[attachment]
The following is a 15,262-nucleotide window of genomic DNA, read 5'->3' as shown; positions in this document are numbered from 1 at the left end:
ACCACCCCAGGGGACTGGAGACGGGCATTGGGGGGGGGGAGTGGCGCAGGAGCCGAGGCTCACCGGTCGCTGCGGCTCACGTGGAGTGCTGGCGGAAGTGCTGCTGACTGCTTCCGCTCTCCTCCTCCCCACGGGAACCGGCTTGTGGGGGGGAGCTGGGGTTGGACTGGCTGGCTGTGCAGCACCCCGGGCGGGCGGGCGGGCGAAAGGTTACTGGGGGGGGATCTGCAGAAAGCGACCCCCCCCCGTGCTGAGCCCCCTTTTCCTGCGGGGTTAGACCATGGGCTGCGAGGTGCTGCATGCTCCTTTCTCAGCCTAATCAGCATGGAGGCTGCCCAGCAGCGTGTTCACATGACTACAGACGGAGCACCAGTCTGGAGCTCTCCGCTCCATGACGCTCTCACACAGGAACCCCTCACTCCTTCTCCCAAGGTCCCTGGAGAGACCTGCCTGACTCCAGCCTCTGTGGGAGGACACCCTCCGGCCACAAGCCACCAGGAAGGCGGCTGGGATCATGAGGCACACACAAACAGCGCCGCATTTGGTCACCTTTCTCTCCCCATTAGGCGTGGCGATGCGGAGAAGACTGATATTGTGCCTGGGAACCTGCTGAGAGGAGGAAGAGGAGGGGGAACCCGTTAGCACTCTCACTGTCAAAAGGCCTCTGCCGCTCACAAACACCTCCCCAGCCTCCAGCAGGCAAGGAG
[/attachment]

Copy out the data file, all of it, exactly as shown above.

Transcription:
The following is a 15,262-nucleotide window of genomic DNA, read 5'->3' as shown; positions in this document are numbered from 1 at the left end:
ACCACCCCAGGGGACTGGAGACGGGCATTGGGGGGGGGGAGTGGCGCAGGAGCCGAGGCTCACCGGTCGCTGCGGCTCACGTGGAGTGCTGGCGGAAGTGCTGCTGACTGCTTCCGCTCTCCTCCTCCCCACGGGAACCGGCTTGTGGGGGGGAGCTGGGGTTGGACTGGCTGGCTGTGCAGCACCCCGGGCGGGCGGGCGGGCGAAAGGTTACTGGGGGGGGATCTGCAGAAAGCGACCCCCCCCCGTGCTGAGCCCCCTTTTCCTGCGGGGTTAGACCATGGGCTGCGAGGTGCTGCATGCTCCTTTCTCAGCCTAATCAGCATGGAGGCTGCCCAGCAGCGTGTTCACATGACTACAGACGGAGCACCAGTCTGGAGCTCTCCGCTCCATGACGCTCTCACACAGGAACCCCTCACTCCTTCTCCCAAGGTCCCTGGAGAGACCTGCCTGACTCCAGCCTCTGTGGGAGGACACCCTCCGGCCACAAGCCACCAGGAAGGCGGCTGGGATCATGAGGCACACACAAACAGCGCCGCATTTGGTCACCTTTCTCTCCCCATTAGGCGTGGCGATGCGGAGAAGACTGATATTGTGCCTGGGAACCTGCTGAGAGGAGGAAGAGGAGGGGGAACCCGTTAGCACTCTCACTGTCAAAAGGCCTCTGCCGCTCACAAACACCTCCCCAGCCTCCAGCAGGCAAGGAG